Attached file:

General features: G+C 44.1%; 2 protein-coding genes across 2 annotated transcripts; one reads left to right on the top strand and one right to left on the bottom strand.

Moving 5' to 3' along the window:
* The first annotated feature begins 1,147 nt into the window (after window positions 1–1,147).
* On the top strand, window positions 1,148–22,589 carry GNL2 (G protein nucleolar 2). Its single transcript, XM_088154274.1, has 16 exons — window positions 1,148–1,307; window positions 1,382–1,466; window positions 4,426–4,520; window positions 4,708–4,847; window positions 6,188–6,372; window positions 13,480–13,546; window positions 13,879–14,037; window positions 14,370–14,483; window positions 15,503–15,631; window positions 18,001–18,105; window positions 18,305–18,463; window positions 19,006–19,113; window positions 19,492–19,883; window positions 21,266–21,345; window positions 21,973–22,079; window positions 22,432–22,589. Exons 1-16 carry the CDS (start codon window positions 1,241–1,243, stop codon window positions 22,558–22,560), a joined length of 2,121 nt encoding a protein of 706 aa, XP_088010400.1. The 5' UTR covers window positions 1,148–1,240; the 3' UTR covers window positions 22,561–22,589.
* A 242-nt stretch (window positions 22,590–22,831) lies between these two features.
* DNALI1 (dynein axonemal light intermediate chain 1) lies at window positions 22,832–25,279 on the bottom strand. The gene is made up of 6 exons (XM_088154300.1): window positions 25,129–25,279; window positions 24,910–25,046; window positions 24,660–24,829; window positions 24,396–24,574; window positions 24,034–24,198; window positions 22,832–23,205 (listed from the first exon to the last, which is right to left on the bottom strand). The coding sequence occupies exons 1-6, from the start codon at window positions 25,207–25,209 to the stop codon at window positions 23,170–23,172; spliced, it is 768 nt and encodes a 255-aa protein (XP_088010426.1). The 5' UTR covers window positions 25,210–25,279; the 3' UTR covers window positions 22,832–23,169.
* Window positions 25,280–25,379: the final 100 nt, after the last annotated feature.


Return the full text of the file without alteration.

General features: G+C 44.1%; 2 protein-coding genes across 2 annotated transcripts; one reads left to right on the top strand and one right to left on the bottom strand.

Moving 5' to 3' along the window:
* The first annotated feature begins 1,147 nt into the window (after window positions 1–1,147).
* On the top strand, window positions 1,148–22,589 carry GNL2 (G protein nucleolar 2). Its single transcript, XM_088154274.1, has 16 exons — window positions 1,148–1,307; window positions 1,382–1,466; window positions 4,426–4,520; window positions 4,708–4,847; window positions 6,188–6,372; window positions 13,480–13,546; window positions 13,879–14,037; window positions 14,370–14,483; window positions 15,503–15,631; window positions 18,001–18,105; window positions 18,305–18,463; window positions 19,006–19,113; window positions 19,492–19,883; window positions 21,266–21,345; window positions 21,973–22,079; window positions 22,432–22,589. Exons 1-16 carry the CDS (start codon window positions 1,241–1,243, stop codon window positions 22,558–22,560), a joined length of 2,121 nt encoding a protein of 706 aa, XP_088010400.1. The 5' UTR covers window positions 1,148–1,240; the 3' UTR covers window positions 22,561–22,589.
* A 242-nt stretch (window positions 22,590–22,831) lies between these two features.
* DNALI1 (dynein axonemal light intermediate chain 1) lies at window positions 22,832–25,279 on the bottom strand. The gene is made up of 6 exons (XM_088154300.1): window positions 25,129–25,279; window positions 24,910–25,046; window positions 24,660–24,829; window positions 24,396–24,574; window positions 24,034–24,198; window positions 22,832–23,205 (listed from the first exon to the last, which is right to left on the bottom strand). The coding sequence occupies exons 1-6, from the start codon at window positions 25,207–25,209 to the stop codon at window positions 23,170–23,172; spliced, it is 768 nt and encodes a 255-aa protein (XP_088010426.1). The 5' UTR covers window positions 25,210–25,279; the 3' UTR covers window positions 22,832–23,169.
* Window positions 25,280–25,379: the final 100 nt, after the last annotated feature.